More information on the Life Cycle Visualizer can be found in this PDF.
We are happy to announce that two buildings designed by OOPEAA have been nominated amongst the candidates for the European Union Prize for Contemporary Architecture – Mies van der Rohe Award 2019.
Launched in 1987, the European Union Prize for Contemporary Architecture – Mies van der Rohe Award is one of the most prestigious acknowledgments for European architects. Funded by the EU Cultural Programme and the Fundacio Mies van der Rohe – Barcelona, the biannual prize gives credit to professionals who are developing the architectural practice through new ideas and technologies, to build better spaces and cities.
We are glad to see the work of OOPEAA nominated once again as candidates for the prize, this time with two projects, the Lonna Sauna, a contemporary public sauna made of hand-carved logs on the Island of Lonna just a ten-minute ride away from the very center of Helsinki, and the Taika Kindergarten, a space designed with the needs and scale of the children in mind to create a place of daycare and overnight care well in line with the values the Nordic culture.
The work of the office has been nominated also in several previous editions of the prize. In 2017, Puukuokka One, the Suvela Chapel and the Periscope Tower were all three nominated for the award, with Puukuokka One and the Suvela Chapel both included in the final shortlist of 40 projects for the 2017 award. Kärsämäki Church and Kuokkala Church were selected as shortlisted projects respectively in 2005 and 2011, and House Riihi was nominated for the 2015 award.
Lonna Sauna, which opened to the public in 2017, offers a refuge from the hustle and bustle of the city and its busy everyday. Situated on the small island of Lonna just a ten-minute boat ride away from the Central Market Square in Helsinki, it gives a contemporary expression to the tradition of public saunas in Finland and provides a chance to enjoy the special bathing experience offered by the wood heated sauna in the Finnish archipelago.
With views framing the silhouette of the city on one side and opening towards the see on the other, the compact 190 m2 sauna is built with masterfully handcrafted wooden logs that are left untreated. It has a sculptural pitched roof in zinc plate. Heated with wood-burning stoves the Lonna Sauna recreates the calm and almost sacred feeling of the traditional Finnish sauna, while placing it in a new, contemporary architectural frame. The skillful use of larch in the furnishings and the large windows opening a view from the sauna loft into the archipelago create a soothing and relaxing atmosphere. A terrace directly accessible from the sauna rooms as well as from the outdoor shower space bridges the sauna with the seashore.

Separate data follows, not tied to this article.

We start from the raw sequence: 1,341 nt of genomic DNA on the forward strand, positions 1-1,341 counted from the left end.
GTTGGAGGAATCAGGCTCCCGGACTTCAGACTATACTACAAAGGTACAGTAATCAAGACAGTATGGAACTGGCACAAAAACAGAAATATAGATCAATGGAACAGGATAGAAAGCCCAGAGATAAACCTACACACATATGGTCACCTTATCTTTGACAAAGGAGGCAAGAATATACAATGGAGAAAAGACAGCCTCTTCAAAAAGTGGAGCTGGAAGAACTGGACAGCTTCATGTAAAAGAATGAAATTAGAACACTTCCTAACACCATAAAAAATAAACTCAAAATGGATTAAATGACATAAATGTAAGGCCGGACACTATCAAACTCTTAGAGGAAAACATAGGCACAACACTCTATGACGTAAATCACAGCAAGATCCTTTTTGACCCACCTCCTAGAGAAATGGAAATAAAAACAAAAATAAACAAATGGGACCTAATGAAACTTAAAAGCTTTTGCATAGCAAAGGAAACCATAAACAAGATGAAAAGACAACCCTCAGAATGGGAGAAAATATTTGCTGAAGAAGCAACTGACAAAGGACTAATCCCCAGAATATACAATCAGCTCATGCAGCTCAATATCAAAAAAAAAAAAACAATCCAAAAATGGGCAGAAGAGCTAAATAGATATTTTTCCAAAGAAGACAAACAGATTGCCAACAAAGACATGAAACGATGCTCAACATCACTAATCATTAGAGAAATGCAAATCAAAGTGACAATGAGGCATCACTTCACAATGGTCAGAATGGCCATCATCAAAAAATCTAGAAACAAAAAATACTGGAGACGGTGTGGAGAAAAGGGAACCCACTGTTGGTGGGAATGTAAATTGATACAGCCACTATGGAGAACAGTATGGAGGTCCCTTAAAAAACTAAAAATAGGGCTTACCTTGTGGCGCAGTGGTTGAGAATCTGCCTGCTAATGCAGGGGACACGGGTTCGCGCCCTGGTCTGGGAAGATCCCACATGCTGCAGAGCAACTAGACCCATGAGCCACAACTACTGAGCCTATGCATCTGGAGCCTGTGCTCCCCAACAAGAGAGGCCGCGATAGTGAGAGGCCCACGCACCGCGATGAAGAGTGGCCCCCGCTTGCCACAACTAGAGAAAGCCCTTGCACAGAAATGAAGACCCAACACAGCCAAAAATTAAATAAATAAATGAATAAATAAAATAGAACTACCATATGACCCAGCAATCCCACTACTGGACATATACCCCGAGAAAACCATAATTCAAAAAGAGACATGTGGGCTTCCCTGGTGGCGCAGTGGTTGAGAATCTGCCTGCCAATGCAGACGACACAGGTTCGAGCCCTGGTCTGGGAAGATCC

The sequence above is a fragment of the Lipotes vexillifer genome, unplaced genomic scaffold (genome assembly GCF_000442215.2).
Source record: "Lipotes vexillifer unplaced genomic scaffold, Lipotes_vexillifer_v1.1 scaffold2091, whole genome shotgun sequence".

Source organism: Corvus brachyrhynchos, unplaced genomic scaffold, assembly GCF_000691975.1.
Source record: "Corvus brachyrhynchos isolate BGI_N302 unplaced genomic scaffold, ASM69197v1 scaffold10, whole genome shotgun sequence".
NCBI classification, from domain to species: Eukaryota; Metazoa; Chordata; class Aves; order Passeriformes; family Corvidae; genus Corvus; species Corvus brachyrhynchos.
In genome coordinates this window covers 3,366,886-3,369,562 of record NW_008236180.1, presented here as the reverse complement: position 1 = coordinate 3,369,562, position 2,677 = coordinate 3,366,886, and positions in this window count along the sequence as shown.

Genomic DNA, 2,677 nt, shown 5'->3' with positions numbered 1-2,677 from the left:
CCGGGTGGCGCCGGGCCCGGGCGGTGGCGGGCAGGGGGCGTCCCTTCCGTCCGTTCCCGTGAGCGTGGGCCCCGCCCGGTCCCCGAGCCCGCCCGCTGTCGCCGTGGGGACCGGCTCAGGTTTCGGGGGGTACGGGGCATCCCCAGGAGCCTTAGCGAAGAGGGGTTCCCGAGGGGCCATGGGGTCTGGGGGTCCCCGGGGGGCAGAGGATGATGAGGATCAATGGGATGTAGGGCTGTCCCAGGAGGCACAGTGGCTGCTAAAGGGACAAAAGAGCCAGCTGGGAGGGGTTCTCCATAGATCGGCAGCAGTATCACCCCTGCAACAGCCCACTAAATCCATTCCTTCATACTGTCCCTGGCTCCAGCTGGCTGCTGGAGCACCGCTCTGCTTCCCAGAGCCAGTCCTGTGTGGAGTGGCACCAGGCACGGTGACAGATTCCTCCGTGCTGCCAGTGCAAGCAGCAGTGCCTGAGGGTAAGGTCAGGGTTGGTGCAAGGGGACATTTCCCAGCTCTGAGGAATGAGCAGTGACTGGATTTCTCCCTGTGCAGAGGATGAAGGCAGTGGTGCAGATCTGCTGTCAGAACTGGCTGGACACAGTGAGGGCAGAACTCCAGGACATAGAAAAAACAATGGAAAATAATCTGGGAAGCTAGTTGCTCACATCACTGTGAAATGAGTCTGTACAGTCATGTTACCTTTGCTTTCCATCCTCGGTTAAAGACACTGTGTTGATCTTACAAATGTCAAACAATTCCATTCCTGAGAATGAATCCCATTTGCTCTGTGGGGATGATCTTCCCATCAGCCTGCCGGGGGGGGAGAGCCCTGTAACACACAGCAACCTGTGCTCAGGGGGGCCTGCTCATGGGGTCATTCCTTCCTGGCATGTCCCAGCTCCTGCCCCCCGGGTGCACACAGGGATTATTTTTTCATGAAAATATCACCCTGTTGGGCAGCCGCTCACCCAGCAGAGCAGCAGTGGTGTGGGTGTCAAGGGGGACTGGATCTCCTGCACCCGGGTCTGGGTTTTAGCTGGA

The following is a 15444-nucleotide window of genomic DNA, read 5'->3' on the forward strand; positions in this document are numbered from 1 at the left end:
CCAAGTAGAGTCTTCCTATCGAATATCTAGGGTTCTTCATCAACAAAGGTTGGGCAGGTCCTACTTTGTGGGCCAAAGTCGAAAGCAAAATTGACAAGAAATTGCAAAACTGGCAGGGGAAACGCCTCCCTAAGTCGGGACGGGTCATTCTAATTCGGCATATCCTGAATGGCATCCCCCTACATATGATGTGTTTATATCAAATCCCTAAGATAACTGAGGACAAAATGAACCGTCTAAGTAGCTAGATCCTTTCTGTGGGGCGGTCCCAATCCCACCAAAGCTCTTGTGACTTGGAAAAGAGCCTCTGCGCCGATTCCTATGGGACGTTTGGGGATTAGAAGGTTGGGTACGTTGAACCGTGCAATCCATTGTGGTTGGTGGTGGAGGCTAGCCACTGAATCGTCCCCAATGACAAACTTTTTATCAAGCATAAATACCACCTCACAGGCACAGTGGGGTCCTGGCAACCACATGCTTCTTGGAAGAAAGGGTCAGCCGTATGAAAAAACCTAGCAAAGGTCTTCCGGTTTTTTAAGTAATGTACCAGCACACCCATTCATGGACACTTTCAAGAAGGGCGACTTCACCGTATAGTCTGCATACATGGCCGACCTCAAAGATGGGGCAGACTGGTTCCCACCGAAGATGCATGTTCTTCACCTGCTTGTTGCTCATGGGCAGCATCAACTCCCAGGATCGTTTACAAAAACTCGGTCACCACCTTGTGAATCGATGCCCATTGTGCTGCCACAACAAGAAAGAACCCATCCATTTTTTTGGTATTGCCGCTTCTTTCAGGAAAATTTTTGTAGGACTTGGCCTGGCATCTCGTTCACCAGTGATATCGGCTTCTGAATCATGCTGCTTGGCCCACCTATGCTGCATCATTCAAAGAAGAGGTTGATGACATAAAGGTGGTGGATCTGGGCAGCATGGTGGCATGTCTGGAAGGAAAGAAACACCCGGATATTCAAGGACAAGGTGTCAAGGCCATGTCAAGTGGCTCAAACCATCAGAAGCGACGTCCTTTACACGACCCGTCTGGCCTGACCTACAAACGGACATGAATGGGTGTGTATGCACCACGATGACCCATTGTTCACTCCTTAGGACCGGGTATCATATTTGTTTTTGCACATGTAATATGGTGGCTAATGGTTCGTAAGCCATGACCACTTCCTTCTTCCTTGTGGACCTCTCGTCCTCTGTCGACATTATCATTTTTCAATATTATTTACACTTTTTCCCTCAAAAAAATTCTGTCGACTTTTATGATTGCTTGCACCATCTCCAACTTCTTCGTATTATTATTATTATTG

You can find more images and information about the Lonna Sauna here.
The Taika Kindergarten building is carefully designed with the needs and the scale of children in mind in order to provide them an experiential and friendly space. Taika opened its doors to serve Seinäjoki families in January 2018, and it has been well loved by the staff and the children alike since the beginning.
Despite the relatively large number of children served (225 children in daycare and up to 60 children in overnight care at a time), Taika offers a home-like scale. Taking its cue from the Ostrobotnian traditional barn in the open field, Taika is shaped like a large barn. Yet, it is colorful and full of light and its star-shaped plan serves to provide rhythm and to create a sense of a home like scale. With its flexibly adapting naptime spaces, its highly practical foyer areas equipped to deal with the challenges brought along by the Nordic weather and the high demands it poses on handling children’s outdoor clothing, as well as the pockets of loosely separated outdoor areas each with its own porch to provide shelter from rain and to serve children of different age groups, the Taika Kindergarten is a great example of the contemporary Nordic approach to the design of kindergarten buildings.
You can find more images and information on the Taika Kindergarten here.